A Sydney-based biomedical startup founded by two doctoral students has raised $784,000 to fund a paediatric medical device designed to safely resuscitate newborn babies.
ResusRight is now valued at almost $3.8 million following the capital raising which has been supported by the Cerebral Palsy Alliance, Startmate Accelerator and various angel investors looking to develop Juno, a clinical training system to aid critical resuscitations at birth.
The fresh capital paves the way for ResusRight to launch the Juno training system and develop a prototype monitor for use in the clinical setting at birth. The device provides quantitative feedback to the user on their resuscitation technique to optimise the procedure.
Manufacturing of the device is scheduled to begin in the second half of this year.
ResusRight was founded by University of Sydney biomedical engineering students Matt Boustred and Matthew Crott who are collaborating with researchers Dr Mark Tracy and Dr Murray Hinder of Westmead Hospital.
The team has been working to reduce neonatal mortality rates and prevent babies from developing disabilities due to complications at birth.
"Worldwide, every year over 10 million newborn babies require resuscitation at birth, with approximately one million babies dying annually from birth asphyxia," says Boustred, the CEO of ResusRight.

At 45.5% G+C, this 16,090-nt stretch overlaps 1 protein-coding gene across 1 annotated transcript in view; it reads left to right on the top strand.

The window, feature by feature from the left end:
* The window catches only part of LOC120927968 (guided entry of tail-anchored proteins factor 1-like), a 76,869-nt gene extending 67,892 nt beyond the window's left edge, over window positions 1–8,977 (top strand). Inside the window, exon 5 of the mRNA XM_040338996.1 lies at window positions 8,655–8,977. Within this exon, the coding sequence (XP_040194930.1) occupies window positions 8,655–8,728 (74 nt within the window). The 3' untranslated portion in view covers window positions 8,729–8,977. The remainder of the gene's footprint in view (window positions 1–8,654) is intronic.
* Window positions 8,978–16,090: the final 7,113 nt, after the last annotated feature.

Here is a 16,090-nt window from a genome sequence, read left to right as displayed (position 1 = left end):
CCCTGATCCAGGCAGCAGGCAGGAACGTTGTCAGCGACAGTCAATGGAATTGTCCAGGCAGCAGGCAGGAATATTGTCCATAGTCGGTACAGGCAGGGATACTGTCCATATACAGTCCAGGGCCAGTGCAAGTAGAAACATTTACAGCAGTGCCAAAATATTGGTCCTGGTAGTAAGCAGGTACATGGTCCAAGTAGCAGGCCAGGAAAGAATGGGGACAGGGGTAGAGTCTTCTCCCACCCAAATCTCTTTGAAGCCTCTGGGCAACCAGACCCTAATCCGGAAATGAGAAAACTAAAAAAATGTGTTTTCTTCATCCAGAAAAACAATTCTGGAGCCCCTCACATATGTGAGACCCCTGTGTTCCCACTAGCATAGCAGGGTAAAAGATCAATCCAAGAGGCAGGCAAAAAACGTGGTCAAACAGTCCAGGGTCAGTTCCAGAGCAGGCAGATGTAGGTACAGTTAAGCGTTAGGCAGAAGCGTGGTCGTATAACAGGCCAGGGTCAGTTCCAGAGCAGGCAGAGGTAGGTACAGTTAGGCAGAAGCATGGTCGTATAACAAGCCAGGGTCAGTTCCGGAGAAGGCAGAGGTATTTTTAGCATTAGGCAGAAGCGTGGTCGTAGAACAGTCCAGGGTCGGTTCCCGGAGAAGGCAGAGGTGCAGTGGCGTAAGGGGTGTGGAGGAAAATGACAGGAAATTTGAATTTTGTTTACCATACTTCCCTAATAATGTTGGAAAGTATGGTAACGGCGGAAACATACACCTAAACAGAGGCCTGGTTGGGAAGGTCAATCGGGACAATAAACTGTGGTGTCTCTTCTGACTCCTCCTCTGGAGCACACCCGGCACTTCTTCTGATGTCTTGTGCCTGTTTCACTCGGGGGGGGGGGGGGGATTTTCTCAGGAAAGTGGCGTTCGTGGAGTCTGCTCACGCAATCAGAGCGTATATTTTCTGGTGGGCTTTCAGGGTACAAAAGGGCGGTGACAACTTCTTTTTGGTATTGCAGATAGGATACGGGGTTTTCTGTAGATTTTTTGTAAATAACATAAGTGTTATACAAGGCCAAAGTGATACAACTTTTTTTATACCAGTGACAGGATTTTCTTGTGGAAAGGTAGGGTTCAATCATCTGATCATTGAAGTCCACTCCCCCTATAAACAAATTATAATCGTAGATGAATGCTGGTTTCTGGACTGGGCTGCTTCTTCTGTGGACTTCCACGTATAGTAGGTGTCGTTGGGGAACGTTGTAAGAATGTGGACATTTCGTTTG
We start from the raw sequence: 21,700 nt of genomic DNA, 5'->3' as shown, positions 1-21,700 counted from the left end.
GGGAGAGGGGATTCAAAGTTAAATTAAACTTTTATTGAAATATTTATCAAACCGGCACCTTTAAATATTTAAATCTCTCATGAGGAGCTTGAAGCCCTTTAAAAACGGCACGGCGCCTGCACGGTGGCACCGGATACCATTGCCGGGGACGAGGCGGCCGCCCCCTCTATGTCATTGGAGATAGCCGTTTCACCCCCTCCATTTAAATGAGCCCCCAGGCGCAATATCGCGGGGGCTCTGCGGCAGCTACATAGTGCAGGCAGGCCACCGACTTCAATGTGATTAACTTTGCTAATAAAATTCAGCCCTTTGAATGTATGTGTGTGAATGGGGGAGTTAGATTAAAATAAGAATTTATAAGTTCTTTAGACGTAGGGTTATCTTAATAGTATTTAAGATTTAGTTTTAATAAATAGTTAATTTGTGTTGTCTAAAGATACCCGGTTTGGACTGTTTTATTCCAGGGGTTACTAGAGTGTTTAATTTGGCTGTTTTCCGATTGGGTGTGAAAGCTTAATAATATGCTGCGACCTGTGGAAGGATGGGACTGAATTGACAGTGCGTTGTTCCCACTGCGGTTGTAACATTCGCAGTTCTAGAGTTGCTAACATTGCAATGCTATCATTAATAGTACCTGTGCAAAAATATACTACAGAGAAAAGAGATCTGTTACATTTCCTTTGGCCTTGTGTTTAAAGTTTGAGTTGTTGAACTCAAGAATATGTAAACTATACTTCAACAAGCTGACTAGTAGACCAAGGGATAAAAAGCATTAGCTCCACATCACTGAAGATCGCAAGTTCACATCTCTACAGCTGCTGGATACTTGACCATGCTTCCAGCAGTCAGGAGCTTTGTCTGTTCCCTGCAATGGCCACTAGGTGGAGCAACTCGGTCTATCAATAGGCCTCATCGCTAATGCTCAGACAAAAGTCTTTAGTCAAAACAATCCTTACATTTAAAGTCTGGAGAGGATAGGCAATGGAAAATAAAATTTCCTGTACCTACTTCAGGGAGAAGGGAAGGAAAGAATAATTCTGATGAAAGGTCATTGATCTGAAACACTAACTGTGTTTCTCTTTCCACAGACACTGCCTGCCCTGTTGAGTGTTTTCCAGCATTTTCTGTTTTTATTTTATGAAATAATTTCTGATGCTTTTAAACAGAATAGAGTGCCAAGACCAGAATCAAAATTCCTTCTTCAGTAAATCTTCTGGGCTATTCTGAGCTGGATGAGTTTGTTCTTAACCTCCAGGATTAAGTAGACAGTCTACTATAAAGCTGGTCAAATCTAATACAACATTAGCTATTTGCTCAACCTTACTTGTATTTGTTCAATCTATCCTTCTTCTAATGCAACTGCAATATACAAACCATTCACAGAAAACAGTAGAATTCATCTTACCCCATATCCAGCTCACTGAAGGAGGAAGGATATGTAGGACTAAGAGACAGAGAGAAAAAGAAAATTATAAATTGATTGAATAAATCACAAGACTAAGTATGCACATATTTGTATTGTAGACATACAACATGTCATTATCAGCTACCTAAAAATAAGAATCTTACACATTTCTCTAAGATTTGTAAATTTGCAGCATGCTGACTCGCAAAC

"Experts estimate that at least 30 percent of these deaths 300,000 babies a year could be prevented with better resuscitation. A lack of access to life-saving training and equipment contributes to a large proportion of these deaths."
Boustred, who has extensive corporate advisory experience as an analyst for BG Capital and Magellan Funds Management, says ResusRight plans to roll out its resuscitation equipment at a price point that is affordable to a global market.
"We want our monitoring systems to be as useful for a consultant in Westmead Hospital as for a midwife out in Bourke or a birth attendant in India," he says.
"Our mission is to improve outcomes at birth to ensure no baby dies or is left with a preventable disability when their life has just begun."
Closer to home, about 17,000 babies a year in Australia require resuscitation at birth, says Crott, the chief technology officer of ResusRight.
"A key issue in current practices is that the resuscitator has no measure of how much air they are giving to the baby, or whether their mask technique is correct," he says.
"This means they can easily over-deliver or under-deliver air to the baby, both of which have potential to lead to lung or brain injury.
"Sadly, thousands of infants are left with injury or disability through this process which more effective monitoring could help reduce.
"With our Juno training system, we aim to provide both better quality and a higher frequency of resuscitation training something that was recognised as a priority area in the most recent Australian Resuscitation Council guidelines."
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